Parent's 80% SE (sub company accounts)
+ NCI's 20% SE (sub company accounts)

7

Acquisition method - CAR IN BIG Formula

Parent company acquires a company and performs he following:

CAR IN BIG
Common stock
+ APIC
+ Retained earnigns
- Investment in sub company
+ Non control interest (NCI)
+ Balance sheet FV adjustment
+ Intangible assets
= Goodwill or (Gain)

*Goodwill is a positive number
*Gain is negative number based on above formula

8

[From a NINJA CPA FAR SIM] Fair value method (available for sale) - used like the cost method for Big Company invest in small company have like less than 20% ownership like 10% or 12%.

When have investment in small company held like a Available for sale security, what Account Categories and Journal Entries to do you use to account for changes in fair value prices of this secruity type arrangement?

Journal entries AFS security - a Gain (New FV at later date > old FV )

Dr. Security Fair Value Adjustment
       Cr. Unrealized Holding Gain- OCI


AFS security - a loss (New FV at later date)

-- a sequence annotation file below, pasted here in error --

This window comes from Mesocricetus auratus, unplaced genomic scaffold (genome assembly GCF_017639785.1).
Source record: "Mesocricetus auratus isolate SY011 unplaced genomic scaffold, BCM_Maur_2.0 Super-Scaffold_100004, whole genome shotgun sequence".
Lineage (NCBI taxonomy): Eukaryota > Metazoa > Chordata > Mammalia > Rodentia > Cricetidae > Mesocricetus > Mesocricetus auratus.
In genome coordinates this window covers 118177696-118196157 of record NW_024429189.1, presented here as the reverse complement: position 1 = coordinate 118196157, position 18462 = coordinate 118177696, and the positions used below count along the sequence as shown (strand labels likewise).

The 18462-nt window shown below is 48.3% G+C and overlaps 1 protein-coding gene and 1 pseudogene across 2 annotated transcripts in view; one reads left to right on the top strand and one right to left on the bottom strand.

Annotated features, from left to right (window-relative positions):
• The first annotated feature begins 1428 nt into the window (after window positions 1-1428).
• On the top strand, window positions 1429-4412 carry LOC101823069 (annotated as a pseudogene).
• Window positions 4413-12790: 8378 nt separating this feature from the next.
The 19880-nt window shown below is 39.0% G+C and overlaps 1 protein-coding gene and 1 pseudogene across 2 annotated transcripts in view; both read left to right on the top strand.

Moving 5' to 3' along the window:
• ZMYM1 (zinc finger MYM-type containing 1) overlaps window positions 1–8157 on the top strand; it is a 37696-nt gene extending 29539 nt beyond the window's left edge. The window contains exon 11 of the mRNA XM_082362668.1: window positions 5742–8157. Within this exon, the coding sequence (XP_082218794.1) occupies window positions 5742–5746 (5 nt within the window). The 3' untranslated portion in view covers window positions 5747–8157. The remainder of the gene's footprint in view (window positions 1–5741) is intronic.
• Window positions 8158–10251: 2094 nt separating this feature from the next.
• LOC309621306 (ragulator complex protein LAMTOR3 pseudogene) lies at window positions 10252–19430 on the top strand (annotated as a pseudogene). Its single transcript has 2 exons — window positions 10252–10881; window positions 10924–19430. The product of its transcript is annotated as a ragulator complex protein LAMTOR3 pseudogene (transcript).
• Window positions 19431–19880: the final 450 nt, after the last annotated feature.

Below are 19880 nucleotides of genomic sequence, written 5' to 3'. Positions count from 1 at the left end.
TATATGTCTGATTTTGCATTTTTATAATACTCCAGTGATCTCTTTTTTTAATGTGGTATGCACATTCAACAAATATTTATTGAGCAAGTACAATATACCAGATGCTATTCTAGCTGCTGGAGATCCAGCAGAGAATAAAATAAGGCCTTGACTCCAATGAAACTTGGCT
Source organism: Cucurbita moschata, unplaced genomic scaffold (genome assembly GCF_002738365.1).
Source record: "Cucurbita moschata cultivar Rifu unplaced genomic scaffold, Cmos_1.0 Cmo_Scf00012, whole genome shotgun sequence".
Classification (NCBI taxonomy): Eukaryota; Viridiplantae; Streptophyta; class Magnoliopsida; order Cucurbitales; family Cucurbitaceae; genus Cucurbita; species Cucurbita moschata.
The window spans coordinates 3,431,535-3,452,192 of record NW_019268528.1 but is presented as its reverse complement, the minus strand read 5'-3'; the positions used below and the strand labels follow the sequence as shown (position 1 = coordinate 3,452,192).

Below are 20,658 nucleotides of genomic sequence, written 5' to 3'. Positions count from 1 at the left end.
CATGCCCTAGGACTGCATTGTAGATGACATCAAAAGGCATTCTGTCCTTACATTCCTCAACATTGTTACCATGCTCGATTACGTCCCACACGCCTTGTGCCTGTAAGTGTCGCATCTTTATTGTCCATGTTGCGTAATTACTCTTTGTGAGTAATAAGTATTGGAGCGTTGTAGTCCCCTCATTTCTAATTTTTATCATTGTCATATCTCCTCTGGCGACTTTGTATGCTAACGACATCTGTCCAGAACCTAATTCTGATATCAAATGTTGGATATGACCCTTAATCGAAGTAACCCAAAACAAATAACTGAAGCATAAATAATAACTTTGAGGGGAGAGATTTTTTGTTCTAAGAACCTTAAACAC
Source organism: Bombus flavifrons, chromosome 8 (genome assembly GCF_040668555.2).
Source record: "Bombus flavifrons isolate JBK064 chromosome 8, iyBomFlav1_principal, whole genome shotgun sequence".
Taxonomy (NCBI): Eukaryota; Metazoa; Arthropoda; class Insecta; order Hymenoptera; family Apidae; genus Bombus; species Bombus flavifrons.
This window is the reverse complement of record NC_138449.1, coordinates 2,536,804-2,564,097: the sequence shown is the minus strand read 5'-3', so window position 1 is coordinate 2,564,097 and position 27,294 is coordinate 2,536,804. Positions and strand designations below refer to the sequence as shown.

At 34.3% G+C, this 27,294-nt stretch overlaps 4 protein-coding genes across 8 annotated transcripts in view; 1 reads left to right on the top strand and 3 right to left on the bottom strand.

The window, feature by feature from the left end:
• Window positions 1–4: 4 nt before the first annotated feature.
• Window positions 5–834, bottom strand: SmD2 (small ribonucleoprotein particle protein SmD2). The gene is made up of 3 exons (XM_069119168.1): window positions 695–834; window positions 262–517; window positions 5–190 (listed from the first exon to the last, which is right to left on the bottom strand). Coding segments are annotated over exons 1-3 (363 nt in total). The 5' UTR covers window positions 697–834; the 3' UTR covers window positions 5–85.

Dr. Unrealized Holding Loss - OCI
      Cr. Security Fair value Adjustment

*Note: Security fair value adjustment is (Valuation account)

9

IFRS:

What are the categories for Investments in equity (stocks) and Debt?

IFRS Category for investment in equity or debt:

1) Fair value through Profit or loss

2) held to maturity

3) Available for sale

 

FYI: IFRS does not use tradeable 

10

IFRS:  If use Fair value method (or Fair value through Profit and loss) to measure investment, where do the Gains and losses go?

IFRS: Gains and losses on measuring investments via Fair value method go to

Profit & Loss (income statement a.k.a. Statement of earnings)

11

US GAAP:

If use Fair value method to measure Available for Sale securities, the Unrealized gains or losses go on the income statement (earnings) under Continuing operations or Other comprehensive income?

Fair value method on Available for sale securities:

These Unrealized (holding) gains or losses go on Income statement of the period in Continuing operations.

No entry on the Other comprehensive income.

12

If available for securities not measured under Fair value method, where does the Unrealized Gains or losses go?

AFS: No use fair value method:

Unrealized (holding) gains or losses (only temporary unrealized (holding) losses) go to Other Comprehensive income.